Across the Essex marshes and the cornfields ready for the harvest, the setting sun was flinging long shadows from the trees, and the air was filled with a glamorous light and with the scent of moist earth after rain showers. Sitting there in the peaceful garden, it seemed to me the strangest thing to hear the story of romance and adventure from one of the chief characters in its plot. There are three principal characters in this new ʼTreasure Islandʼ story of real life. One is the Rev. Mr. Gardner, rector of Goldhanger, a sleepy little village of Essex, whose greatest excitements have been a wedding, a birth, and a death. The second is Dr. Salter, of Tolleshunt DʼArcy, three miles from the rectory of Goldhanger. The third is Mr. Ernest Mansfield, a musician, a man of letters, a great traveller, and a mining engineer, who is the neighbour and friend of the rector and the doctor. Surely Stevenson or Quiller-Couch would have chosen just such men as these to be the characters in a story of gold and dead menʼs bones in a far-off island?

-The Clergymanʼs Discovery-

It was the clergyman who was the cause of the discovery which led these three friends in Essex to share an amazing secret. It seems strange enough that the rector of a rural parish should travel into the arctic regions for a summer holiday, but stranger things than that were to follow. The Rev. Mr. Gardner, acting upon the expert, advice of his engineering friend, brought back from his voyage pieces pf quarts and rock, and specimens of sand, and mud, and shingle from the arctic coast. To him they were meaningless. He smiled as he thought of his strange baggage. But one night there was a thrilling sense of mystery and excitement when the three friends gathered round these little heaps of rubble in the sitting room at the rectory.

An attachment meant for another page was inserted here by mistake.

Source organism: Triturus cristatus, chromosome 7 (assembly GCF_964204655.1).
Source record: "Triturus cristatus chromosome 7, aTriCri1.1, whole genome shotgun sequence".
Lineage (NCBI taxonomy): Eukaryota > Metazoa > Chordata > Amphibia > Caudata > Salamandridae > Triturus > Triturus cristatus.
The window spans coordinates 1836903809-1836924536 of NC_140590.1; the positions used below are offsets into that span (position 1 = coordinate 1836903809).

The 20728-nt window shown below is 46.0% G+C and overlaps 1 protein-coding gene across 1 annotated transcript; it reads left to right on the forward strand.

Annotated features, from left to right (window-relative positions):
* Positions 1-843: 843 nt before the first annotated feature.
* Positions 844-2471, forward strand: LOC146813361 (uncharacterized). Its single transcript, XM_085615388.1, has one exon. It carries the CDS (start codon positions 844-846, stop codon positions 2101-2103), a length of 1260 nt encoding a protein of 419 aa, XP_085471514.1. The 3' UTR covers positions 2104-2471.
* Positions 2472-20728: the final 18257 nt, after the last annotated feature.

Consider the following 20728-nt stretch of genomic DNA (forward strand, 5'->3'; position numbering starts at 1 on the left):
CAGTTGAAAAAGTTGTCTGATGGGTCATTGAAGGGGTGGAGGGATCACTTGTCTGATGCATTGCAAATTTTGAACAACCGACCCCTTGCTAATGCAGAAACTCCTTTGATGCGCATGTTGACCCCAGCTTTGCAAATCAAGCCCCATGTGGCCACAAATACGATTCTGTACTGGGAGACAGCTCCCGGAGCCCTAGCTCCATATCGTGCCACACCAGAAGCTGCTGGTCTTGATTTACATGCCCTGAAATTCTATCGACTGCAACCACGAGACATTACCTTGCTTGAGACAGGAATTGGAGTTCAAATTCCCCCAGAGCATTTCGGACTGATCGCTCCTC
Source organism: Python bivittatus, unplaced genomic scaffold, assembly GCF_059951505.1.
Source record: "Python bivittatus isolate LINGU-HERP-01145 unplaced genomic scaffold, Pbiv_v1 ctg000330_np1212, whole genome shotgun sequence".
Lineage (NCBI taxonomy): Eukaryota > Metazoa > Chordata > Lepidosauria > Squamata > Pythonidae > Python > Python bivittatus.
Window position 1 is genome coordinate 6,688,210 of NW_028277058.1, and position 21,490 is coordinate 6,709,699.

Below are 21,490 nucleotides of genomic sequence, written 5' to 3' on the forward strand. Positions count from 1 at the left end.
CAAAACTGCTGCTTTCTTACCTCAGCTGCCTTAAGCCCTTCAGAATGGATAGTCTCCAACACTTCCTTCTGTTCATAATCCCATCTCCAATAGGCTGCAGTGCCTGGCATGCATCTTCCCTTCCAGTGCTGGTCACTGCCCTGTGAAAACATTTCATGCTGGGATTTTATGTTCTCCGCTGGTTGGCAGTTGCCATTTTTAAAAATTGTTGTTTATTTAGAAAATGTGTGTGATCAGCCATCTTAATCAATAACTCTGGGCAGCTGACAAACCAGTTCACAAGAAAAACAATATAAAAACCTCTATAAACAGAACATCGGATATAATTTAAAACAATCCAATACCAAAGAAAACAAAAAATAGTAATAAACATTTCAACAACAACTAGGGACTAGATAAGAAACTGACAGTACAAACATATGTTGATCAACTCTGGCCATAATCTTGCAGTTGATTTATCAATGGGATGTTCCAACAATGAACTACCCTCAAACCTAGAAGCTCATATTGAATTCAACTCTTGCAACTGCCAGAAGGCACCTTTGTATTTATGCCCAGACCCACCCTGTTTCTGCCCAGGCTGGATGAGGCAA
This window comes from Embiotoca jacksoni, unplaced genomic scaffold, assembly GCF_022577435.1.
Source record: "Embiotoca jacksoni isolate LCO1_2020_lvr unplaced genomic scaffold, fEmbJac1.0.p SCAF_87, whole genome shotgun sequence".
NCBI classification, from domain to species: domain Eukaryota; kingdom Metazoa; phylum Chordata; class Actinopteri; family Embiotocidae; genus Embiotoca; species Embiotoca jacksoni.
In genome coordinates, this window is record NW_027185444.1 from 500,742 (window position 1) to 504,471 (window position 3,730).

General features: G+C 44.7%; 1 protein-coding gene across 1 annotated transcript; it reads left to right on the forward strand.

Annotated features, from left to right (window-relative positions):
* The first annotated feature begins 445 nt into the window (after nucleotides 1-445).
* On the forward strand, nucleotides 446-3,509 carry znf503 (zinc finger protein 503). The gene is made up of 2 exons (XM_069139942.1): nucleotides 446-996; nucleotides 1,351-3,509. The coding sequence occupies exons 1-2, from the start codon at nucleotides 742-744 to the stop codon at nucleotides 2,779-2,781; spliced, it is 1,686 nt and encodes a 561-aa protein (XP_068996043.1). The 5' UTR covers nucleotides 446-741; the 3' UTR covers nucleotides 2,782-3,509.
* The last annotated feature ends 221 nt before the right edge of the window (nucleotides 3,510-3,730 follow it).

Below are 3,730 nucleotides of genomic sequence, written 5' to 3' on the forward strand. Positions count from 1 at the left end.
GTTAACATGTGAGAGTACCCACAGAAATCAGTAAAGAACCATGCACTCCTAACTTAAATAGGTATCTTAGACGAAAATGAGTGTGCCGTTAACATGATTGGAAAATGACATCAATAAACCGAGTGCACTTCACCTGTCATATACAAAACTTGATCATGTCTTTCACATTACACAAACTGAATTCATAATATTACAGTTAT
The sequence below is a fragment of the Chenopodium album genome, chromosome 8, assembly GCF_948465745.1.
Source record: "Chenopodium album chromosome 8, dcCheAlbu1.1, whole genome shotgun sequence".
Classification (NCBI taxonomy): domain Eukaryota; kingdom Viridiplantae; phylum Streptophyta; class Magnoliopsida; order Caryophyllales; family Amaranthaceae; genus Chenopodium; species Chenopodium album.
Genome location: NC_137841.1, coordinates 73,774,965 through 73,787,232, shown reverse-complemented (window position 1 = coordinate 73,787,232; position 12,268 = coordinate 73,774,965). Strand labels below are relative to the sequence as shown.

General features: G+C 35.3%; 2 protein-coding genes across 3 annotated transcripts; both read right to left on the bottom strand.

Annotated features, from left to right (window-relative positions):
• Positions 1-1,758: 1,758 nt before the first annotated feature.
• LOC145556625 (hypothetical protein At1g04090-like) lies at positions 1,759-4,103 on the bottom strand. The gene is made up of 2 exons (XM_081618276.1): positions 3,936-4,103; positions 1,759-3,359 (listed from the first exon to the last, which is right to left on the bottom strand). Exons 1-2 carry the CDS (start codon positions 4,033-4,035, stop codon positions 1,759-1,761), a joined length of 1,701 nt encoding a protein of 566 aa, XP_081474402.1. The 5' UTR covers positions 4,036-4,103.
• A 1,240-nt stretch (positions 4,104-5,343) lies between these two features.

Mr. Mansfield pored over these pebbles and bits of rock, held them up to the light, and examined them closely. ʼWell?ʼ said his friends, ʼGoldʼ, he said, ʼor Iʼm a Dutchman.ʼ Gold! It seemed incredible. Here in the little Essex parlour was a secret of amazing possibilities and importance. The specimens were sent to London to be tested. The report that came confirmed Mr. Mansfieldʼs opinion. The sand brought back by the clergyman was what is known as ʼpay gravelʼ, the washing down of a gold deposit. The three friends formed a private syndicate, and Mr. Mansfield went out to Spitzbergen to prospect more closely and take out a claim. He found that a party of Americans were in advance of him, but they entered into friendly relations, and the Americans went further up the desolate coast, where they have pegged out their own claim and have now established a small township engaged in coal digging with good results. The details of what Mr. Mansfield found must still be kept a secret, says Dr. Salter, although it can no longer be hidden that there are the most astonishing indications of gold and an in exhaustible coal supply in this unexplored territory of the frozen north. One great difficulty now faced the village pioneers. From whom were they to get the full right to take possession of minerals in this region? No flag of any nation flies over its barren rock. It is a ʼNo Manʼs Land.ʼ